Midwest Soybean Farmers' Perceptions and Management of Glyphosate Weed Resistance

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2017-04-11
Authors
Southard, Emily
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Sociology
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Sociology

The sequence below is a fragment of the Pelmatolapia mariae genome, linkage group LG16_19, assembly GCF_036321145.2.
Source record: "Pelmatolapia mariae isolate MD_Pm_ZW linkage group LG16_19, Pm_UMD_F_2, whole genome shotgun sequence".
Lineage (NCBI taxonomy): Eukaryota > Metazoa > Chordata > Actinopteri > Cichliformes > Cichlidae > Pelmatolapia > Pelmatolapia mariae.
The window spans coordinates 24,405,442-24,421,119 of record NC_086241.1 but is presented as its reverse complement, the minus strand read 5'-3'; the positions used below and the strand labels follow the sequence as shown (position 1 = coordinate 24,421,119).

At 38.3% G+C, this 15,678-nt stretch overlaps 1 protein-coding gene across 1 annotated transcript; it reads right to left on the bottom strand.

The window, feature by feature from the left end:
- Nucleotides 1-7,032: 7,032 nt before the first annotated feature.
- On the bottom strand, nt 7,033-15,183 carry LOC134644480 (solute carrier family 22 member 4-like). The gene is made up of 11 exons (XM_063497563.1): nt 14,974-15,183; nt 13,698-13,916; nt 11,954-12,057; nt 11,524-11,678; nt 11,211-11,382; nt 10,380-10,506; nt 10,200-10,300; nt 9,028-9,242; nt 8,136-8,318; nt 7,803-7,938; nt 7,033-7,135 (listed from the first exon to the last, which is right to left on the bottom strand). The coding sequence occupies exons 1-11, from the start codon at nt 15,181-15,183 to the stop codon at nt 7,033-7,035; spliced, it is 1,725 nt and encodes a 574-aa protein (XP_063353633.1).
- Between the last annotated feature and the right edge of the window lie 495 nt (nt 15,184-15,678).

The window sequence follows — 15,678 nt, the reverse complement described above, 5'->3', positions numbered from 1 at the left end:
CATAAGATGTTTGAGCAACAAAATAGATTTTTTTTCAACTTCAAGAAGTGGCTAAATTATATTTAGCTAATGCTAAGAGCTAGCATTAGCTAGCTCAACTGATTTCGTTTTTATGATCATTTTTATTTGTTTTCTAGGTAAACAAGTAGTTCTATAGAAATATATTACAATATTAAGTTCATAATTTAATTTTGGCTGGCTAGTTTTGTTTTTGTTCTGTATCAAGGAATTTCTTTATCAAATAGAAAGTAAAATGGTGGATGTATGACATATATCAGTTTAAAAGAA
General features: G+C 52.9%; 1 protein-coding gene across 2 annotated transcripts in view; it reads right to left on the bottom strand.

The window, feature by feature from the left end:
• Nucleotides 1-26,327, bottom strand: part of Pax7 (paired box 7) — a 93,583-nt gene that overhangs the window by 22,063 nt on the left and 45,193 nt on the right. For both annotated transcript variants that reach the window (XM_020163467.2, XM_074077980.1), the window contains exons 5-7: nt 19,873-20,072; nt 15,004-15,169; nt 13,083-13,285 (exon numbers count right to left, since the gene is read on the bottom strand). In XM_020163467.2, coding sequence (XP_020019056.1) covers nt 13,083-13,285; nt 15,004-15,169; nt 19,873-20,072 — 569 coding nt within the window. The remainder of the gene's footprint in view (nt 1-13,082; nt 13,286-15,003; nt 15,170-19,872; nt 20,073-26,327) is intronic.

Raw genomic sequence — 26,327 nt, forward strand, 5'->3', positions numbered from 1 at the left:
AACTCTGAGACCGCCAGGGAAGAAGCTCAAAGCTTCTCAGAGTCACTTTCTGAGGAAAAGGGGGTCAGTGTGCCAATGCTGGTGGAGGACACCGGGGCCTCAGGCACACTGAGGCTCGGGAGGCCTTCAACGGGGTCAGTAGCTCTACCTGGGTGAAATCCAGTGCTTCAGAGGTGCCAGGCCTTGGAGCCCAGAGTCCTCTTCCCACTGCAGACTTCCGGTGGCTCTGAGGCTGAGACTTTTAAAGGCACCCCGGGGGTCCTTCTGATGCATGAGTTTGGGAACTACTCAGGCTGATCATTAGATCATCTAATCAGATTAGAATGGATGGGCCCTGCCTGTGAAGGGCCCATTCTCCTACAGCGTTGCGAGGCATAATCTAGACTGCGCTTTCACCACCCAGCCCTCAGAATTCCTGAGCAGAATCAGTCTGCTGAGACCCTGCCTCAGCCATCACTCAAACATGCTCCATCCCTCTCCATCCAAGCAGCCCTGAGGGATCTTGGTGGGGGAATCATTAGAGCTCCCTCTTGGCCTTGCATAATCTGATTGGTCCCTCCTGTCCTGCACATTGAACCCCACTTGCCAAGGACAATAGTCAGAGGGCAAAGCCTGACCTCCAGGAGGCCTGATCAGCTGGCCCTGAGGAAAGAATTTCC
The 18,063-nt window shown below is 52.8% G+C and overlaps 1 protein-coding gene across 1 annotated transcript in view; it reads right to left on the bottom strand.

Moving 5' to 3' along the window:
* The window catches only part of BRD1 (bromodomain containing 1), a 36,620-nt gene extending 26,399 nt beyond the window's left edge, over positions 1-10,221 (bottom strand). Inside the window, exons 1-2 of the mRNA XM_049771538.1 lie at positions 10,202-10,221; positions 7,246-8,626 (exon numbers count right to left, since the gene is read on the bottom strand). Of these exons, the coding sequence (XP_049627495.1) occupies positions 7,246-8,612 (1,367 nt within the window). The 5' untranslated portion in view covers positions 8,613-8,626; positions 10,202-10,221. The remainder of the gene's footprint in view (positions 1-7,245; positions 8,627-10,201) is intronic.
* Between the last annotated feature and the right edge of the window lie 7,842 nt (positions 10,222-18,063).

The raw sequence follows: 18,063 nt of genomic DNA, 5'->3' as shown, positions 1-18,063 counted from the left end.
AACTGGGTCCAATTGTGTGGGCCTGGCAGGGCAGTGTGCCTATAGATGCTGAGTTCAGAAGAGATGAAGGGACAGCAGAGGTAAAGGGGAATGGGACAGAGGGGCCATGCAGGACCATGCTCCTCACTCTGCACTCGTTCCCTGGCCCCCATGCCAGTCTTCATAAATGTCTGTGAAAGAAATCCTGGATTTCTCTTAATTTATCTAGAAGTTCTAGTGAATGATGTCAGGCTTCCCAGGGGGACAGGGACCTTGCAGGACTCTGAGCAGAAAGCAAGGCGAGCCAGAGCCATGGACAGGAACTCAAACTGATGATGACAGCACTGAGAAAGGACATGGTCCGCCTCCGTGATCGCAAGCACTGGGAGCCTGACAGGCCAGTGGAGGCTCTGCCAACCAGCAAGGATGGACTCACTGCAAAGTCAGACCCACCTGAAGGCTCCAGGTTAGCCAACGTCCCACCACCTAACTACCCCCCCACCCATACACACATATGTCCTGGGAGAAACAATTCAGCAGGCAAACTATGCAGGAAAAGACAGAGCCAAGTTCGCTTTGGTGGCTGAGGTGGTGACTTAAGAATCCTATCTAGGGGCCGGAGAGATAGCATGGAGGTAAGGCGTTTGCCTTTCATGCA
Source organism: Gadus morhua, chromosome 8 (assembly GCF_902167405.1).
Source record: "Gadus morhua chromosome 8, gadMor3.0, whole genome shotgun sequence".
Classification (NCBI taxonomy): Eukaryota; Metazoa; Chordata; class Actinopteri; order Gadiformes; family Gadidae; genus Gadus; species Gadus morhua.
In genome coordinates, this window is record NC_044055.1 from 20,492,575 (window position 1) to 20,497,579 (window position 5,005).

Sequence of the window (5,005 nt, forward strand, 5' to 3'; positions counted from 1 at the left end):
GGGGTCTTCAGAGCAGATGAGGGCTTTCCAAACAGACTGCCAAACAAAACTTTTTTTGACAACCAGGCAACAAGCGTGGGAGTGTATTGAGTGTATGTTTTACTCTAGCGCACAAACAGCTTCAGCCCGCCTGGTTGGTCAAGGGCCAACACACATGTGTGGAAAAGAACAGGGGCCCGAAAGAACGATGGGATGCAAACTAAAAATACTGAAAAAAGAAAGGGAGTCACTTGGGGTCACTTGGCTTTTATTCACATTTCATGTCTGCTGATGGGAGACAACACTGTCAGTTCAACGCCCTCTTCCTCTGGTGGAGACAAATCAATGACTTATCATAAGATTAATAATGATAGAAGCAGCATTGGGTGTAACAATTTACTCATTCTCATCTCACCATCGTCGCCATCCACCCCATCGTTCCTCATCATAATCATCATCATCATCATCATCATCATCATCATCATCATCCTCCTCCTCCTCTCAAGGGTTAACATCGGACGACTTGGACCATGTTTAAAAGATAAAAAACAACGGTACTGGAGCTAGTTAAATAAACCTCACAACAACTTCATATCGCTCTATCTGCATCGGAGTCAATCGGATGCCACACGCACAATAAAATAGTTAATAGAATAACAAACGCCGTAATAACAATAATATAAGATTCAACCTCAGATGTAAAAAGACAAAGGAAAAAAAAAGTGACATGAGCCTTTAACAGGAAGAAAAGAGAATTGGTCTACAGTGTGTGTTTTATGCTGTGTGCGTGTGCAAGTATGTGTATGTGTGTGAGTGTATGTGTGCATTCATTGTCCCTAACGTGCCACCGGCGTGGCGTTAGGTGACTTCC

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Soybeans are the second most grown crop in the US, and Iowa is the top soy producing state. However, soybean farmers are facing a major problem-- weed resistance to the herbicide glyphosate. Glyphosate, sold under the tradename RoundUp, is a popular herbicide that many soybean farmers have relied on exclusively for weed control since the introduction of genetically modified glyphosate tolerant soybeans (RoundUp Ready Soybeans) in 1996. A growing number of weeds have evolved to resist glyphosate, and this resistance is challenging the economic and environmental sustainability of soy production. In March, 2016 a mail and internet survey was administered to 2,400 soybean growers in Iowa, Indiana and Illinois. The survey focused on understanding soybean grower’s beliefs, attitudes, and practices concerning glyphosate weed resistance and genetically modified crops. This presentation will share the results of this survey, including the finding of dissonance between respondent’s beliefs that weed management should become more integrated, and the desire to find a more cost-effective and time-saving solution to glyphosate resistance. Based on our findings, we conclude that public and private support needs to be provided to farmers to help them adopt integrated weed management practices that can prevent herbicide resistance from occurring with other herbicides.

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